≡ Menu

Focus on Massive Stars

Pismis 24 clusterWhat got me interested in Pismis 24-1 was simply the image. It’s one of those spectacular displays we’ve come to expect from Hubble, obtained using the telescope’s Advanced Camera for Surveys. Pismis 24-1 is part of the open cluster Pismis 24, some 8000 light years from Earth in the nebula NGC 6357 in Sagittarius. The cluster is filled with massive stars, but what seizes the attention is the juxtaposition of the cluster itself (the brightest stars in the image) and the gorgeous tapestries of the nebula in which it is embedded.

Pismis 24-1, the brightest star in the cluster, was originally thought to weigh up to 300 solar masses, making it twice the assumed upper mass limit for individual stars. But as the image below shows, it’s at least a binary, and ground based observations suggest that it may even be a triple system, with the third star too tightly bound to be resolved. If so, it’s a whopper of one, each of the three stars averaging about 70 solar masses. Ahead for these behemoths is a short lifetime of a few million years and a violent end as a supernova before the inevitable collapse into a black hole.

Pismis 24-1 resolvedHow unusual is this configuration? According to a Hubble news release, there are 18,000 solar-mass stars for every star with 65 solar masses or more. But the numbers are deceptive, since stars like our Sun live 3,000 times longer than their giant counterparts. So the galaxy today holds millions of solar-mass stars for each of its vast cousins. This work, conducted by Jesús Maíz Apellániz (Instituto de Astrofísica de Andalucía) should be useful as we firm up our knowledge of the conditions leading to supernova explosions, those titanic events that seed the universe with heavy elements.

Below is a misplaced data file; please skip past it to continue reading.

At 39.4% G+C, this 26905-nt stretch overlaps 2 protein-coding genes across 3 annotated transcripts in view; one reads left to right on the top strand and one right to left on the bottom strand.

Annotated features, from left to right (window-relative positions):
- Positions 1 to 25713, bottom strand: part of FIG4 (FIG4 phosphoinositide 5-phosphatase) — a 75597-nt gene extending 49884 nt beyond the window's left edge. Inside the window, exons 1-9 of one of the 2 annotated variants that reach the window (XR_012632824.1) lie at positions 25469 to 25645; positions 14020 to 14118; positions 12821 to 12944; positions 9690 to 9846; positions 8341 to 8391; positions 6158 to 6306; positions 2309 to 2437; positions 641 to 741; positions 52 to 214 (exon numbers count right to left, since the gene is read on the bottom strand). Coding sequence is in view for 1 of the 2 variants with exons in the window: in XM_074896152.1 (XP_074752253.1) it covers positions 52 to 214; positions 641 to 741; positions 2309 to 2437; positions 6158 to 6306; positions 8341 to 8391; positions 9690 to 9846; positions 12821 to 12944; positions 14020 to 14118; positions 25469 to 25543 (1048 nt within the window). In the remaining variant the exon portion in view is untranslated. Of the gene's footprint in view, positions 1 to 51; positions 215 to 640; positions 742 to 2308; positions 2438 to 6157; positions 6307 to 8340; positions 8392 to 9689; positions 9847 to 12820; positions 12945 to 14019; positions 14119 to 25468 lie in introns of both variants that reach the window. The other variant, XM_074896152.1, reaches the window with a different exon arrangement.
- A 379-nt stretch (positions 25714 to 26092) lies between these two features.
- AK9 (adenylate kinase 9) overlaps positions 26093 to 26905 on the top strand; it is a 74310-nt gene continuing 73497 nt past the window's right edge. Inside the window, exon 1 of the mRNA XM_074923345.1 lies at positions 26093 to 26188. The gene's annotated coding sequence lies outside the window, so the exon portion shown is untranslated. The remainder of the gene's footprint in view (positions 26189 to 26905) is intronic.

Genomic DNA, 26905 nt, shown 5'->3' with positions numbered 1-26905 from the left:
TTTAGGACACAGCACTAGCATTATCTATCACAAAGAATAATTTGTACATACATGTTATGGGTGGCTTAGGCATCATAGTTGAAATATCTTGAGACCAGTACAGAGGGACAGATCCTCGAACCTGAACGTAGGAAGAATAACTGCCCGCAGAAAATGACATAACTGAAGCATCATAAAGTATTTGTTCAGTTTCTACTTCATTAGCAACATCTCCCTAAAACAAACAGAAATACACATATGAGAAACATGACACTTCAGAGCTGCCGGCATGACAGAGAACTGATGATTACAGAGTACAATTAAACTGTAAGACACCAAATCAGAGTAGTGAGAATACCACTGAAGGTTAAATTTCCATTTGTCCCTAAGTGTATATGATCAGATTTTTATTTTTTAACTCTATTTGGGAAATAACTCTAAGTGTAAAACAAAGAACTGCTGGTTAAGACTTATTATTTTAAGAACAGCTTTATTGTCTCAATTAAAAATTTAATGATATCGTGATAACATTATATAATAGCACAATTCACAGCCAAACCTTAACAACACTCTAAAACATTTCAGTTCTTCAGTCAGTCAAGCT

Image credits: Credit: NASA, ESA, and J. Maíz Apellániz (Instituto de Astrofísica de Andalucía, Spain).

Comments on this entry are closed.

  • ljk February 5, 2008, 10:38

    A Survey About Nothing: Monitoring a Million Supergiants for Failed Supernovae

    Authors: C.S. Kochanek (1,3), J.F. Beacom (1,2,3), M.D. Kistler (2,3), J.L. Prieto (1,3) K.Z. Stanek (1,3), T.A. Thompson (1,3), H. Yuksel (2,3) ((1) Department of Astronomy, The Ohio State University, (2) Department of Physics, The Ohio State University, (3) Center for Cosmology and Astroparticle Physics, The Ohio State University)

    (Submitted on 4 Feb 2008)

    Abstract: Extragalactic transient searches have historically been limited to looking for the appearance of new sources such as supernovae. We propose a new kind of survey that will do the opposite, that is, search for the disappearance of massive stars. This will entail the systematic observation of galaxies within a distance of 10 Mpc in order to watch ~1 million supergiants. Reaching this critical number ensures that we will see something occur yearly, since these massive stars must end their lives with a core collapse within ~1 million years.

    Using deep imaging and image subtraction it is possible to determine the fates of these stars whether they end with a bang (supernova) or a whimper (fall out of sight). Such a survey would place completely new limits on the total rate of all core collapses, which is critical for determining the validity of supernova models. The designed sensitivity of such a survey will also allow us determine the properties of supernova progenitors, better characterize poorly understood optical transients, such as eta Carina-like mass ejections, find and characterize large numbers of Cepheids, luminous blue variables and eclipsing binaries, and allow the discovery of any new phenomena which inhabit this relatively unexplored parameter space.

    Comments: 6 pages, 3 figures, submitted to ApJ

    Subjects: Astrophysics (astro-ph)

    Cite as: arXiv:0802.0456v1 [astro-ph]

    Submission history

    From: Christopher S. Kochanek [view email]

    [v1] Mon, 4 Feb 2008 17:09:48 GMT (37kb)

    http://arxiv.org/abs/0802.0456